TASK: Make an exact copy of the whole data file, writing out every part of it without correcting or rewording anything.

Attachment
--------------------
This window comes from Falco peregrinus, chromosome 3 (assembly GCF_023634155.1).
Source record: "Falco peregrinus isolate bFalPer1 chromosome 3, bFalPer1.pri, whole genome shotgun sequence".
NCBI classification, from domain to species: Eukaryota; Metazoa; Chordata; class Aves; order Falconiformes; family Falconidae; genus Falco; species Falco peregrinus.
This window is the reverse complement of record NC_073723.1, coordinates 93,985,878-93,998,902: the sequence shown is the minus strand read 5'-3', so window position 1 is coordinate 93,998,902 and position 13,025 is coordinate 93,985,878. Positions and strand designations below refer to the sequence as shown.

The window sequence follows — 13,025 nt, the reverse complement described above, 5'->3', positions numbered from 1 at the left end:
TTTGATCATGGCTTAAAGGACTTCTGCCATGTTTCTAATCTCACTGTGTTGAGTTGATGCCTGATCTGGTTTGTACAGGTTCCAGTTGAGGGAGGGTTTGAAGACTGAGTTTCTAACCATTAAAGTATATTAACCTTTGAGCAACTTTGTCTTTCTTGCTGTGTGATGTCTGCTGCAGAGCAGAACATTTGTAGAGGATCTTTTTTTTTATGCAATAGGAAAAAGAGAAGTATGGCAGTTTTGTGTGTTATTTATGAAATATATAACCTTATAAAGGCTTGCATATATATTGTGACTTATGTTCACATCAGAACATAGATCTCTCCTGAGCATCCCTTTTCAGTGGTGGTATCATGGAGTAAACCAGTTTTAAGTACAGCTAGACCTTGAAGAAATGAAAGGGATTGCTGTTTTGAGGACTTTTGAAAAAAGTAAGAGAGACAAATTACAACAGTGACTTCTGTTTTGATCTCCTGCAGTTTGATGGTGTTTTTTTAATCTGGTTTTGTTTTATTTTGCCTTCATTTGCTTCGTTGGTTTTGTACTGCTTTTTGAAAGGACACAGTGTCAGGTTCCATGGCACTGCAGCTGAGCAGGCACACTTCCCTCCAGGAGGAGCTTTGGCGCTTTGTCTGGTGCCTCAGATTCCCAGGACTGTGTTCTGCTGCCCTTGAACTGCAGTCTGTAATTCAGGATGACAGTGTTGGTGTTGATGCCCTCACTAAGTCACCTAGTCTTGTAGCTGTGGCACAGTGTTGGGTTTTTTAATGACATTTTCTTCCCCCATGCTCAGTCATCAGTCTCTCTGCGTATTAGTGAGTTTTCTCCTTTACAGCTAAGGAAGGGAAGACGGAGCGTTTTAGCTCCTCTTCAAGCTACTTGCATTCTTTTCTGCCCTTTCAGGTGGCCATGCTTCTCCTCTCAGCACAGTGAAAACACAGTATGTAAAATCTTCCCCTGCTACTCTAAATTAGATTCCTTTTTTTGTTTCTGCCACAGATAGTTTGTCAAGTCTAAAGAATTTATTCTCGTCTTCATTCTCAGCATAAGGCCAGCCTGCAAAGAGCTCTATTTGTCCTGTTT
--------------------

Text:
This window comes from Falco peregrinus, chromosome 3 (assembly GCF_023634155.1).
Source record: "Falco peregrinus isolate bFalPer1 chromosome 3, bFalPer1.pri, whole genome shotgun sequence".
NCBI classification, from domain to species: Eukaryota; Metazoa; Chordata; class Aves; order Falconiformes; family Falconidae; genus Falco; species Falco peregrinus.
This window is the reverse complement of record NC_073723.1, coordinates 93,985,878-93,998,902: the sequence shown is the minus strand read 5'-3', so window position 1 is coordinate 93,998,902 and position 13,025 is coordinate 93,985,878. Positions and strand designations below refer to the sequence as shown.

The window sequence follows — 13,025 nt, the reverse complement described above, 5'->3', positions numbered from 1 at the left end:
TTTGATCATGGCTTAAAGGACTTCTGCCATGTTTCTAATCTCACTGTGTTGAGTTGATGCCTGATCTGGTTTGTACAGGTTCCAGTTGAGGGAGGGTTTGAAGACTGAGTTTCTAACCATTAAAGTATATTAACCTTTGAGCAACTTTGTCTTTCTTGCTGTGTGATGTCTGCTGCAGAGCAGAACATTTGTAGAGGATCTTTTTTTTTATGCAATAGGAAAAAGAGAAGTATGGCAGTTTTGTGTGTTATTTATGAAATATATAACCTTATAAAGGCTTGCATATATATTGTGACTTATGTTCACATCAGAACATAGATCTCTCCTGAGCATCCCTTTTCAGTGGTGGTATCATGGAGTAAACCAGTTTTAAGTACAGCTAGACCTTGAAGAAATGAAAGGGATTGCTGTTTTGAGGACTTTTGAAAAAAGTAAGAGAGACAAATTACAACAGTGACTTCTGTTTTGATCTCCTGCAGTTTGATGGTGTTTTTTTAATCTGGTTTTGTTTTATTTTGCCTTCATTTGCTTCGTTGGTTTTGTACTGCTTTTTGAAAGGACACAGTGTCAGGTTCCATGGCACTGCAGCTGAGCAGGCACACTTCCCTCCAGGAGGAGCTTTGGCGCTTTGTCTGGTGCCTCAGATTCCCAGGACTGTGTTCTGCTGCCCTTGAACTGCAGTCTGTAATTCAGGATGACAGTGTTGGTGTTGATGCCCTCACTAAGTCACCTAGTCTTGTAGCTGTGGCACAGTGTTGGGTTTTTTAATGACATTTTCTTCCCCCATGCTCAGTCATCAGTCTCTCTGCGTATTAGTGAGTTTTCTCCTTTACAGCTAAGGAAGGGAAGACGGAGCGTTTTAGCTCCTCTTCAAGCTACTTGCATTCTTTTCTGCCCTTTCAGGTGGCCATGCTTCTCCTCTCAGCACAGTGAAAACACAGTATGTAAAATCTTCCCCTGCTACTCTAAATTAGATTCCTTTTTTTGTTTCTGCCACAGATAGTTTGTCAAGTCTAAAGAATTTATTCTCGTCTTCATTCTCAGCATAAGGCCAGCCTGCAAAGAGCTCTATTTGTCCTGTTT